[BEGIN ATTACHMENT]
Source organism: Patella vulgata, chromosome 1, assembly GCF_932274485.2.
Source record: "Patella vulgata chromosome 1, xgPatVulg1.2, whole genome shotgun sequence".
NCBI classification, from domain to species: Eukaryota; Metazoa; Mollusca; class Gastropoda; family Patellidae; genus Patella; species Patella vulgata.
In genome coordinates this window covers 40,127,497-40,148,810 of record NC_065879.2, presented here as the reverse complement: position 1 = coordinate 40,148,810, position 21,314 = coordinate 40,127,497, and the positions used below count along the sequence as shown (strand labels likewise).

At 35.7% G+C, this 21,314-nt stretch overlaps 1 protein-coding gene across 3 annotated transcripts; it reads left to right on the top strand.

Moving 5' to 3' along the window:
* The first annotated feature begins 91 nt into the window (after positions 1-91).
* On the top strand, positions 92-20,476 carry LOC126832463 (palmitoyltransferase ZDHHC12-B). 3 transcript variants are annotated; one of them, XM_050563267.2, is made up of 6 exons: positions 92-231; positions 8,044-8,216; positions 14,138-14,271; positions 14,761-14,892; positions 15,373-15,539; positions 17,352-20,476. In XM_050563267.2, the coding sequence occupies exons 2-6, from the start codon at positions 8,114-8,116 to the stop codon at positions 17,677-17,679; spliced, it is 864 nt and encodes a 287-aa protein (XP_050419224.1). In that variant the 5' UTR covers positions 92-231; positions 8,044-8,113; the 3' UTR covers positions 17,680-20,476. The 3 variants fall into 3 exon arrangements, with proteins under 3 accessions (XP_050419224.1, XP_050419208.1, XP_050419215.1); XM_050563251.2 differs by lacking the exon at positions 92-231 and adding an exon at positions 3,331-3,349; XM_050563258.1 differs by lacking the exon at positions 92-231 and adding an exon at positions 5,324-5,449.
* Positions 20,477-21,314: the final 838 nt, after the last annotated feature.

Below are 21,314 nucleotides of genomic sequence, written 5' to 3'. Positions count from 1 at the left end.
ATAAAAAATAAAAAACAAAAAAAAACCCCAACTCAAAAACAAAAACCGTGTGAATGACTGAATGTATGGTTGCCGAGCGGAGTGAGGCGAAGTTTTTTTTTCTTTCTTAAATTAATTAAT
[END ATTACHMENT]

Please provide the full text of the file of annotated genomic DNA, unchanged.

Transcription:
Source organism: Patella vulgata, chromosome 1, assembly GCF_932274485.2.
Source record: "Patella vulgata chromosome 1, xgPatVulg1.2, whole genome shotgun sequence".
NCBI classification, from domain to species: Eukaryota; Metazoa; Mollusca; class Gastropoda; family Patellidae; genus Patella; species Patella vulgata.
In genome coordinates this window covers 40,127,497-40,148,810 of record NC_065879.2, presented here as the reverse complement: position 1 = coordinate 40,148,810, position 21,314 = coordinate 40,127,497, and the positions used below count along the sequence as shown (strand labels likewise).

At 35.7% G+C, this 21,314-nt stretch overlaps 1 protein-coding gene across 3 annotated transcripts; it reads left to right on the top strand.

Moving 5' to 3' along the window:
* The first annotated feature begins 91 nt into the window (after positions 1-91).
* On the top strand, positions 92-20,476 carry LOC126832463 (palmitoyltransferase ZDHHC12-B). 3 transcript variants are annotated; one of them, XM_050563267.2, is made up of 6 exons: positions 92-231; positions 8,044-8,216; positions 14,138-14,271; positions 14,761-14,892; positions 15,373-15,539; positions 17,352-20,476. In XM_050563267.2, the coding sequence occupies exons 2-6, from the start codon at positions 8,114-8,116 to the stop codon at positions 17,677-17,679; spliced, it is 864 nt and encodes a 287-aa protein (XP_050419224.1). In that variant the 5' UTR covers positions 92-231; positions 8,044-8,113; the 3' UTR covers positions 17,680-20,476. The 3 variants fall into 3 exon arrangements, with proteins under 3 accessions (XP_050419224.1, XP_050419208.1, XP_050419215.1); XM_050563251.2 differs by lacking the exon at positions 92-231 and adding an exon at positions 3,331-3,349; XM_050563258.1 differs by lacking the exon at positions 92-231 and adding an exon at positions 5,324-5,449.
* Positions 20,477-21,314: the final 838 nt, after the last annotated feature.

Below are 21,314 nucleotides of genomic sequence, written 5' to 3'. Positions count from 1 at the left end.
ATAAAAAATAAAAAACAAAAAAAAACCCCAACTCAAAAACAAAAACCGTGTGAATGACTGAATGTATGGTTGCCGAGCGGAGTGAGGCGAAGTTTTTTTTTCTTTCTTAAATTAATTAAT